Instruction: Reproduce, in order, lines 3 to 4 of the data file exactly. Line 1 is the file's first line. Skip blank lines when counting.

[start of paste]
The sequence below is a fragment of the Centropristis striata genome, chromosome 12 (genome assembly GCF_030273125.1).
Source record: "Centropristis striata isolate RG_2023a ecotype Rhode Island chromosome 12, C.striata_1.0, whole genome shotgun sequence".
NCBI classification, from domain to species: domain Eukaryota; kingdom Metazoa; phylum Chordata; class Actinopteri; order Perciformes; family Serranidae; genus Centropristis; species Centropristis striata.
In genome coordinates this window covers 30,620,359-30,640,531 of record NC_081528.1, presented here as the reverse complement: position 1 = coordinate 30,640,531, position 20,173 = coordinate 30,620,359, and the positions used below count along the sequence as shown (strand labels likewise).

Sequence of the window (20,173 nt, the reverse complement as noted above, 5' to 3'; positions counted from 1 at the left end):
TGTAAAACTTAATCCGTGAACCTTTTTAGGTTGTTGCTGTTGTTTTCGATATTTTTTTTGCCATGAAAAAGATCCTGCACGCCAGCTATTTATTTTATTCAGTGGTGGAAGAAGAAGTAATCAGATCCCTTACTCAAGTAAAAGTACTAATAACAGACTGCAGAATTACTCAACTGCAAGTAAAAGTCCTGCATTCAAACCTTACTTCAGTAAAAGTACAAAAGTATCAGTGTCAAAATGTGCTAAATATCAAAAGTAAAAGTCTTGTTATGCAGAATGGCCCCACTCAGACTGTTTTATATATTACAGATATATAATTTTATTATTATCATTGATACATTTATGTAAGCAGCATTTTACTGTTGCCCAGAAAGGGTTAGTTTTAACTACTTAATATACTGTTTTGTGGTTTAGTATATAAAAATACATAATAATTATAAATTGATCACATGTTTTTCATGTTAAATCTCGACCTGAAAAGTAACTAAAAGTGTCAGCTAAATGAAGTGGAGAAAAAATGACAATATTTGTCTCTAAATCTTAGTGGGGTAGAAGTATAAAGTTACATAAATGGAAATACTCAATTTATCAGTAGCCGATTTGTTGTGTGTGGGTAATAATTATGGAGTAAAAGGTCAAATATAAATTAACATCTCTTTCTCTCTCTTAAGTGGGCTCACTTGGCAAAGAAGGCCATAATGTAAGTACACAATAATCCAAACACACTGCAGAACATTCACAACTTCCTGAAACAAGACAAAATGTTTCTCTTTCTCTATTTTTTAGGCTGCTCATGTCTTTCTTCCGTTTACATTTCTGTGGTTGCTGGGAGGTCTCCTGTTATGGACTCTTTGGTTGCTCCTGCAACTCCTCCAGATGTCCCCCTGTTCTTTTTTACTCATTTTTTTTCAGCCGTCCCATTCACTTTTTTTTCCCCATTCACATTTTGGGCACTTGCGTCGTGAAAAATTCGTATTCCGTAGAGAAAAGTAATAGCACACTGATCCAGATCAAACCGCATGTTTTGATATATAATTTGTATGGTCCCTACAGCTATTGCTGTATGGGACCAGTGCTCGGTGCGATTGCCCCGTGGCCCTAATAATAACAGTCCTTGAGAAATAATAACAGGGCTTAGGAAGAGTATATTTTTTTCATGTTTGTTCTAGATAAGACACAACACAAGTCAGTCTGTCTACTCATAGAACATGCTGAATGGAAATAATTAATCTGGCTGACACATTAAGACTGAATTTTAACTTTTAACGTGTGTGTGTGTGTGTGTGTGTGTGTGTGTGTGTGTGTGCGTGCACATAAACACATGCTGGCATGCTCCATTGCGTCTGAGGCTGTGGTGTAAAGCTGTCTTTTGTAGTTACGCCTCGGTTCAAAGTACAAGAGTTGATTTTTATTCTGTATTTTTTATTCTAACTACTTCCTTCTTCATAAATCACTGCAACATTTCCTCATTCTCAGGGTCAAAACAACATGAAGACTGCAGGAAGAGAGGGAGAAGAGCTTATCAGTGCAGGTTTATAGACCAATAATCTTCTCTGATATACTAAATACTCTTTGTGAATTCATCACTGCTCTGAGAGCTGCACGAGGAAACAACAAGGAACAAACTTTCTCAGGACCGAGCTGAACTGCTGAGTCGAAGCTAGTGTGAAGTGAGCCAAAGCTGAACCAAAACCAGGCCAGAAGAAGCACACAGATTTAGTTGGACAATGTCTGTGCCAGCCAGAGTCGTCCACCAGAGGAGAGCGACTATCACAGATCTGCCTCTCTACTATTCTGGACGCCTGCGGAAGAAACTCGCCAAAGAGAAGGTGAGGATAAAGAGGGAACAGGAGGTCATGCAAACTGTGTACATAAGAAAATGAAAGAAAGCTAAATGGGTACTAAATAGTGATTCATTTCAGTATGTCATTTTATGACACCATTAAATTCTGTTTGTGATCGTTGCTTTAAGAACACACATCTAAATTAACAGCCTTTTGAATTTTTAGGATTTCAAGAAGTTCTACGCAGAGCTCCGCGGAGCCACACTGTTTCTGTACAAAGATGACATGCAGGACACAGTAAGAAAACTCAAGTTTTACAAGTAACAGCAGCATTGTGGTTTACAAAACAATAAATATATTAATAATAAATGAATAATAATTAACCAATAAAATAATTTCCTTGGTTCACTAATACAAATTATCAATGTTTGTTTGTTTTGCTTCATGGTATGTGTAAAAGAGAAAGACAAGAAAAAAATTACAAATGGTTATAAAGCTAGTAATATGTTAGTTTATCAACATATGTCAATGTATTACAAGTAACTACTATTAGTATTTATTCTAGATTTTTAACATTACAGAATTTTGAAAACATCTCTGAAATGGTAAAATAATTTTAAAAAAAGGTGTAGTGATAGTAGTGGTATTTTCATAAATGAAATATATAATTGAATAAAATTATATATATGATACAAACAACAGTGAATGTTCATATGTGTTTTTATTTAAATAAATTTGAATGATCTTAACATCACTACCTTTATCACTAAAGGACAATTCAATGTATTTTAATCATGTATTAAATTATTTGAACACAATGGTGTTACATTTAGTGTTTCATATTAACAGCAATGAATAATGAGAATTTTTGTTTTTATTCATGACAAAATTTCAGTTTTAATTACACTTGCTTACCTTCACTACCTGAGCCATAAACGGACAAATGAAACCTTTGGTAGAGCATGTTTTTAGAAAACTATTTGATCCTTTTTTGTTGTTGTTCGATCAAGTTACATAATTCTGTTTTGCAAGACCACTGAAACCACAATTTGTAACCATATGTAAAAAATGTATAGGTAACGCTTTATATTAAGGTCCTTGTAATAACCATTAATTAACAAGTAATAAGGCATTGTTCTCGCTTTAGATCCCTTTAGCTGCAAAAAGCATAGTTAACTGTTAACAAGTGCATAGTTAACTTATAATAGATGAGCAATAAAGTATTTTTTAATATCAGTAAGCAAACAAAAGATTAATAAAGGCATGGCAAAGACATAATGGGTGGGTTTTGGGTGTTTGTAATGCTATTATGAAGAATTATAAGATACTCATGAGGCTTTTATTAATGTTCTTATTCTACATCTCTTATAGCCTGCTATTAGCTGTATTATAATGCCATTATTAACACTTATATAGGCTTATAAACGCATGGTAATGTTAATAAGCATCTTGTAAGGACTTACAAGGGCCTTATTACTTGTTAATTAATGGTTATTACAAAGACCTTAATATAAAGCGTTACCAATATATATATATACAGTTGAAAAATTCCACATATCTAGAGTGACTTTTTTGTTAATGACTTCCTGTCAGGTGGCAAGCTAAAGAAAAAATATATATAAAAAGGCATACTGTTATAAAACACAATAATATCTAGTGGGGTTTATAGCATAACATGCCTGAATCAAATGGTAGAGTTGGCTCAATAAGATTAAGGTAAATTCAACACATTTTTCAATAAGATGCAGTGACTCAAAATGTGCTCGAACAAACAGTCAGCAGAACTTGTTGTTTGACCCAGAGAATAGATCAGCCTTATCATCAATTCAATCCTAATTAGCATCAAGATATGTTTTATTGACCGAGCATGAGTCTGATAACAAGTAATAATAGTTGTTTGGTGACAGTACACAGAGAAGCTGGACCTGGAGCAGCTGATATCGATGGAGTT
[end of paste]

NCBI classification, from domain to species: domain Eukaryota; kingdom Metazoa; phylum Chordata; class Actinopteri; order Perciformes; family Serranidae; genus Centropristis; species Centropristis striata.
In genome coordinates this window covers 30,620,359-30,640,531 of record NC_081528.1, presented here as the reverse complement: position 1 = coordinate 30,640,531, position 20,173 = coordinate 30,620,359, and the positions used below count along the sequence as shown (strand labels likewise).